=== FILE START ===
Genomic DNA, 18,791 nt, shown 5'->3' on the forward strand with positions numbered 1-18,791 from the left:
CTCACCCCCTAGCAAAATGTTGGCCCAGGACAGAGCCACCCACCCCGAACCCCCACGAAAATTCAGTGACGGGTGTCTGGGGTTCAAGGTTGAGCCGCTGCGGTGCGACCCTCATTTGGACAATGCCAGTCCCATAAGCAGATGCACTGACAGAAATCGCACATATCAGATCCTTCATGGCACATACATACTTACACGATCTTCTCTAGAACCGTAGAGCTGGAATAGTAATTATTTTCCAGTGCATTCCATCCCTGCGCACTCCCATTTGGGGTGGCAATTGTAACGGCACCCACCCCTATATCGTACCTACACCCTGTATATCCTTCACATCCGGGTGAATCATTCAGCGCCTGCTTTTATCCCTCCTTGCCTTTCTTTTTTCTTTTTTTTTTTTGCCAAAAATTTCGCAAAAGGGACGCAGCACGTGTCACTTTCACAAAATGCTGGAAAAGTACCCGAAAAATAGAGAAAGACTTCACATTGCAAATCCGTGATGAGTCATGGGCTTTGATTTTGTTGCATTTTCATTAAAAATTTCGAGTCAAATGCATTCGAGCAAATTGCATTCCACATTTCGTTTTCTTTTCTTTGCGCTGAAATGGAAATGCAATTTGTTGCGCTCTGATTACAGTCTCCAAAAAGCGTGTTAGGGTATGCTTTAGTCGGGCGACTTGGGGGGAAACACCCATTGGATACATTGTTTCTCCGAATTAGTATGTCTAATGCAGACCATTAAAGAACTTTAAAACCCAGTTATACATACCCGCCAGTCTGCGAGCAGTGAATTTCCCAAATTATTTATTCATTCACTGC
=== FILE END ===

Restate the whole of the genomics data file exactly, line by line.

Genomic DNA, 18,791 nt, shown 5'->3' on the forward strand with positions numbered 1-18,791 from the left:
CTCACCCCCTAGCAAAATGTTGGCCCAGGACAGAGCCACCCACCCCGAACCCCCACGAAAATTCAGTGACGGGTGTCTGGGGTTCAAGGTTGAGCCGCTGCGGTGCGACCCTCATTTGGACAATGCCAGTCCCATAAGCAGATGCACTGACAGAAATCGCACATATCAGATCCTTCATGGCACATACATACTTACACGATCTTCTCTAGAACCGTAGAGCTGGAATAGTAATTATTTTCCAGTGCATTCCATCCCTGCGCACTCCCATTTGGGGTGGCAATTGTAACGGCACCCACCCCTATATCGTACCTACACCCTGTATATCCTTCACATCCGGGTGAATCATTCAGCGCCTGCTTTTATCCCTCCTTGCCTTTCTTTTTTCTTTTTTTTTTTTGCCAAAAATTTCGCAAAAGGGACGCAGCACGTGTCACTTTCACAAAATGCTGGAAAAGTACCCGAAAAATAGAGAAAGACTTCACATTGCAAATCCGTGATGAGTCATGGGCTTTGATTTTGTTGCATTTTCATTAAAAATTTCGAGTCAAATGCATTCGAGCAAATTGCATTCCACATTTCGTTTTCTTTTCTTTGCGCTGAAATGGAAATGCAATTTGTTGCGCTCTGATTACAGTCTCCAAAAAGCGTGTTAGGGTATGCTTTAGTCGGGCGACTTGGGGGGAAACACCCATTGGATACATTGTTTCTCCGAATTAGTATGTCTAATGCAGACCATTAAAGAACTTTAAAACCCAGTTATACATACCCGCCAGTCTGCGAGCAGTGAATTTCCCAAATTATTTATTCATTCACTGC